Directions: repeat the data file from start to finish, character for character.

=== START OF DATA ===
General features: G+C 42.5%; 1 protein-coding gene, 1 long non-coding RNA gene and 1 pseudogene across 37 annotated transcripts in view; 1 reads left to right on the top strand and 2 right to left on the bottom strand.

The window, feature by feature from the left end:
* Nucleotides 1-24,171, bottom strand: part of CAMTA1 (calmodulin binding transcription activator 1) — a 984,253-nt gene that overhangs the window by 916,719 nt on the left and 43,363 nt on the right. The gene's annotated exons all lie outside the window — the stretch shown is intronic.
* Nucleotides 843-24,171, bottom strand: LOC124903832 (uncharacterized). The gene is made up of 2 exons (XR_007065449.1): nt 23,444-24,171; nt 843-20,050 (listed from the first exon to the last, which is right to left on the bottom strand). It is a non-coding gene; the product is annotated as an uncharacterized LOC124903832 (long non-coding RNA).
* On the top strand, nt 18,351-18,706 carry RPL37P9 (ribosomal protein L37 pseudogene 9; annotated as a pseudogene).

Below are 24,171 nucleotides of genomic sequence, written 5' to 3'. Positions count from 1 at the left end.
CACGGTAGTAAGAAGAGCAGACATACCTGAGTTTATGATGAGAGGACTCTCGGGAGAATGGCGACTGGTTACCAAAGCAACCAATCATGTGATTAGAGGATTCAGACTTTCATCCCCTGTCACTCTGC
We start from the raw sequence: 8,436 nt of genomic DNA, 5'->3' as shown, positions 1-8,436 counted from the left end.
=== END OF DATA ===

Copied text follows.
General features: G+C 42.5%; 1 protein-coding gene, 1 long non-coding RNA gene and 1 pseudogene across 37 annotated transcripts in view; 1 reads left to right on the top strand and 2 right to left on the bottom strand.

The window, feature by feature from the left end:
* Nucleotides 1-24,171, bottom strand: part of CAMTA1 (calmodulin binding transcription activator 1) — a 984,253-nt gene that overhangs the window by 916,719 nt on the left and 43,363 nt on the right. The gene's annotated exons all lie outside the window — the stretch shown is intronic.
* Nucleotides 843-24,171, bottom strand: LOC124903832 (uncharacterized). The gene is made up of 2 exons (XR_007065449.1): nt 23,444-24,171; nt 843-20,050 (listed from the first exon to the last, which is right to left on the bottom strand). It is a non-coding gene; the product is annotated as an uncharacterized LOC124903832 (long non-coding RNA).
* On the top strand, nt 18,351-18,706 carry RPL37P9 (ribosomal protein L37 pseudogene 9; annotated as a pseudogene).

Below are 24,171 nucleotides of genomic sequence, written 5' to 3'. Positions count from 1 at the left end.
CACGGTAGTAAGAAGAGCAGACATACCTGAGTTTATGATGAGAGGACTCTCGGGAGAATGGCGACTGGTTACCAAAGCAACCAATCATGTGATTAGAGGATTCAGACTTTCATCCCCTGTCACTCTGC
We start from the raw sequence: 8,436 nt of genomic DNA, 5'->3' as shown, positions 1-8,436 counted from the left end.